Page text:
Trainers:

Trainers are amazing. They have dedicated themselves to helping people learn how to communicate with their pets, and their help can be invaluable! Dog training is not a professionally regulated field, so it is wise to do your due diligence in researching a trainer you are going to work with. Learn as much as possible about their professional background and education, any certifications they have earned, and their approach in working with people and their pets.

I often hear from pet owners that they are working with both a veterinary behaviorist and a trainer – as a collaborative team. The Certification of Professional Dog Trainers (CPTD) is good place to start looking for someone who has completed the formal process of becoming certified. The Association of Pet Dog Trainers also provides some guidance on how to choose a trainer, as well as this guide from the American College of Veterinary Behavior.

The American Veterinary Society of Animal Behavior has this position statement recommending training methods to use (and not to use) to address behavior problems.

Behaviorists:

This is a trickier title. People who call themselves an Applied Animal Behaviorist should have an advanced degree in animal behavior.   Certified Applied Animal Behaviorists (CAAB) and Certified Assosiate Applied Animal Behaviorists (ACAAB) have an advanced degree in animal behavior and have completed other course work and experience for certification set by the Animal Behavior Society. CAABs often partner closely with veterinarians and trainers as well as the shelter community to help pet owners have access the best behavioral help available to them. A well-known and well-respected Applied Animal Behaviorist (CAAB) is the wonderful Patricia McConnell, who writes great books and articles about behavior problems and pets. To find a Certified Applied Animal Behaviorist in your area, you can go the directory on the Animal Behavior Society website.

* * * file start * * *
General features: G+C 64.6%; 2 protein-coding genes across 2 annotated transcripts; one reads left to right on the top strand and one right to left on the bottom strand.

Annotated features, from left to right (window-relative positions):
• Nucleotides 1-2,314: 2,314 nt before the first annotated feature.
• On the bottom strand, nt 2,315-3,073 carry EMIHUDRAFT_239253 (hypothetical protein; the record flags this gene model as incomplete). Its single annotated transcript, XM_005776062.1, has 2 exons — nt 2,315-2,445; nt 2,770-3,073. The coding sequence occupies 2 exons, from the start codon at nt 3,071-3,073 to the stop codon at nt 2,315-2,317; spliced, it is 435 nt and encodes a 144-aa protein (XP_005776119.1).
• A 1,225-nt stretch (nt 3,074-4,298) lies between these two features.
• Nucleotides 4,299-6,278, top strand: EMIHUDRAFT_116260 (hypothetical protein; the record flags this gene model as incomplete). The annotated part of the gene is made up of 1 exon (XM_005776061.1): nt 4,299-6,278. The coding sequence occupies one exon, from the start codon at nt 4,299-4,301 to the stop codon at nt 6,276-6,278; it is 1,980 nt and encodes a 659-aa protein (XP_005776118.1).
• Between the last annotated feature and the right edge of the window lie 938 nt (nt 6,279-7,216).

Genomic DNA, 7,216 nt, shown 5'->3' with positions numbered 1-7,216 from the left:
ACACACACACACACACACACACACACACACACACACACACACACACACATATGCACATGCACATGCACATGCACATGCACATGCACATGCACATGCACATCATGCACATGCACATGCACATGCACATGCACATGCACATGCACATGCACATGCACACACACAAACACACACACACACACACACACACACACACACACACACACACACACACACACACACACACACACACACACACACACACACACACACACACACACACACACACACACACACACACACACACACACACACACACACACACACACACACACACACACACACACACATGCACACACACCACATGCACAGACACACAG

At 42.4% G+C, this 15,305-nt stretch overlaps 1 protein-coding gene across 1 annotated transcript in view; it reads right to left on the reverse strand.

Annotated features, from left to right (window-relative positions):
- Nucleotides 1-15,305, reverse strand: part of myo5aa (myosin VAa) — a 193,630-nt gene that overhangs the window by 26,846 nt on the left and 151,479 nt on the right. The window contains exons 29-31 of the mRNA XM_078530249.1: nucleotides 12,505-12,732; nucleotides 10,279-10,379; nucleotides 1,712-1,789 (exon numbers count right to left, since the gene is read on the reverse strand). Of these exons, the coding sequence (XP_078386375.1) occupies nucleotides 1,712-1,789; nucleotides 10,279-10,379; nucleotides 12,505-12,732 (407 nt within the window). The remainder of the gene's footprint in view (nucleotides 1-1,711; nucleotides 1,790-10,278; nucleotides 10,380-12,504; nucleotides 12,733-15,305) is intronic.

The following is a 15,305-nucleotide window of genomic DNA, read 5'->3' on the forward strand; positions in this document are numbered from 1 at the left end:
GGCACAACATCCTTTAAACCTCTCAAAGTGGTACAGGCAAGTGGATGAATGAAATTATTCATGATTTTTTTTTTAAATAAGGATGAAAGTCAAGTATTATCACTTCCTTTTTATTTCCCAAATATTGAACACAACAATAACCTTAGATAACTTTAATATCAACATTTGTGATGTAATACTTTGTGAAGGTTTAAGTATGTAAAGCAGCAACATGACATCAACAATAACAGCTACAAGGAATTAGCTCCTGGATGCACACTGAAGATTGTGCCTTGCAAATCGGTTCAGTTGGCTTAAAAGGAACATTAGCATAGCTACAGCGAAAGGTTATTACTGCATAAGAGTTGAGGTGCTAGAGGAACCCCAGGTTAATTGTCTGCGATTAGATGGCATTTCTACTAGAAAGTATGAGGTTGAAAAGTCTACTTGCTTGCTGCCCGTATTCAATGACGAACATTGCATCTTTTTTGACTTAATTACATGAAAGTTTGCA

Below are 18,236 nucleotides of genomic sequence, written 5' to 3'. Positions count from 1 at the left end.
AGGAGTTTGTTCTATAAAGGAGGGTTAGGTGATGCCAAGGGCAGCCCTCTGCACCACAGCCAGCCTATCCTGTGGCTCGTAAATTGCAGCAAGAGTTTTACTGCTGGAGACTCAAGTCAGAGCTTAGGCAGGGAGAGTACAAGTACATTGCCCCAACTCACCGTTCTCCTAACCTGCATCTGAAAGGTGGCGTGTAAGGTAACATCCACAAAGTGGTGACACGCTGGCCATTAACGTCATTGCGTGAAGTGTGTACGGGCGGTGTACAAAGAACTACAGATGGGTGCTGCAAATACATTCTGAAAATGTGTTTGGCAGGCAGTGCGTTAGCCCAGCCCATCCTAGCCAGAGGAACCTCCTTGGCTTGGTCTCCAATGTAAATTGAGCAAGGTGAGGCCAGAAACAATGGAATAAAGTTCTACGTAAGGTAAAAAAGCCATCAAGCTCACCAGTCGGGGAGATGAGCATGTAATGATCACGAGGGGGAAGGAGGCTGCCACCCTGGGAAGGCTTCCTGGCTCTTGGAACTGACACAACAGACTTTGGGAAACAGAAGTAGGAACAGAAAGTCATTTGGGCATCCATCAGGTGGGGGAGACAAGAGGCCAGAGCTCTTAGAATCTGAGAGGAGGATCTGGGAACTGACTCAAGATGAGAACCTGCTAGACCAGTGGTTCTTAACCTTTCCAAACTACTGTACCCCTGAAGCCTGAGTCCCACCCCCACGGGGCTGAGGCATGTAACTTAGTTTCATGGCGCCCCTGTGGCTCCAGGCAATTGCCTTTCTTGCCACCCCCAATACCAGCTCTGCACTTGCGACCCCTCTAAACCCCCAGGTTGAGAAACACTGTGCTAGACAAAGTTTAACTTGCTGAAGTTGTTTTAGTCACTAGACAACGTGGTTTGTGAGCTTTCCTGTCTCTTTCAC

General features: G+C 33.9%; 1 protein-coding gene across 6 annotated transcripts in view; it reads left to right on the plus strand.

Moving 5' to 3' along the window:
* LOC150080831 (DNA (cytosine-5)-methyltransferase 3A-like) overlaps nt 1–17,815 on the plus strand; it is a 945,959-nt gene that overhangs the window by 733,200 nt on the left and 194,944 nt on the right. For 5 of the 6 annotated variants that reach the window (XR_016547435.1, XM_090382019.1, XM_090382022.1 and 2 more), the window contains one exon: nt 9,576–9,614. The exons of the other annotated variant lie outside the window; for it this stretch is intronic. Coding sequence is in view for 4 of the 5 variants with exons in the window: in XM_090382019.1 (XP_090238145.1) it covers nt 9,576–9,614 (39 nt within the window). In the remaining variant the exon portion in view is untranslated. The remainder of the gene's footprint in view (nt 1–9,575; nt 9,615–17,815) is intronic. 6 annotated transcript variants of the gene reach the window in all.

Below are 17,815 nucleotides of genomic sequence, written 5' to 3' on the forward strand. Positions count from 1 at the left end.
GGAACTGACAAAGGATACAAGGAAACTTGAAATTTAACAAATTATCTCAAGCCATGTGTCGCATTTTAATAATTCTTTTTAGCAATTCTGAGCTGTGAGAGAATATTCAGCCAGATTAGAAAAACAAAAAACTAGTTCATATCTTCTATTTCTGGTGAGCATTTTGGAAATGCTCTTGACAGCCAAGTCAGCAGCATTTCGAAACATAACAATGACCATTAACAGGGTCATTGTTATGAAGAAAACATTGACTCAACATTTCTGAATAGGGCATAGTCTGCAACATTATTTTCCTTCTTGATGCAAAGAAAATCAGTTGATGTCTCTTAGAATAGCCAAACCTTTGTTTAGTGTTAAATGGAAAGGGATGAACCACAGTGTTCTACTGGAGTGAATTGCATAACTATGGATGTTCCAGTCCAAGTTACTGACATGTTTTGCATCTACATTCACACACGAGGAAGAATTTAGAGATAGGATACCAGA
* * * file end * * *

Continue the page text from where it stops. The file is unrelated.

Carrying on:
But pet owners have told me that they’ve encountered people calling themselves a “dog behaviorist” (or the like) and who do not have an advanced degree in animal behavior. “Dog behaviorist” is non-protected term. So be mindful that anyone one could call themselves a “behaviorist.” I would encourage you to ask lots of questions about training and education in behavior.

Many trainers are diligent about getting advanced training in behavior, and they might highlight that for you. Again, ask about the training and education related to behavior. For example, if they say they are a “Behavior Consultant” you can ask if that means that they’ve completed the International Association of Behavior Consultants (IAABC) training process which you can then verify with IAABC.

For me, the “dream team” of support includes professional support for the pet and for the people all working in collaboration! The next post will talk about where you can find support for yourself.

Where have you found support for your pet?

Kristin Buller is a Licensed Clinical Social Worker with a Certificate in Veterinary Social Work. Kristin lives in Chicago with her husband and their dog, Ruby.  For more information on Kristin, visit www.kristinbuller.com.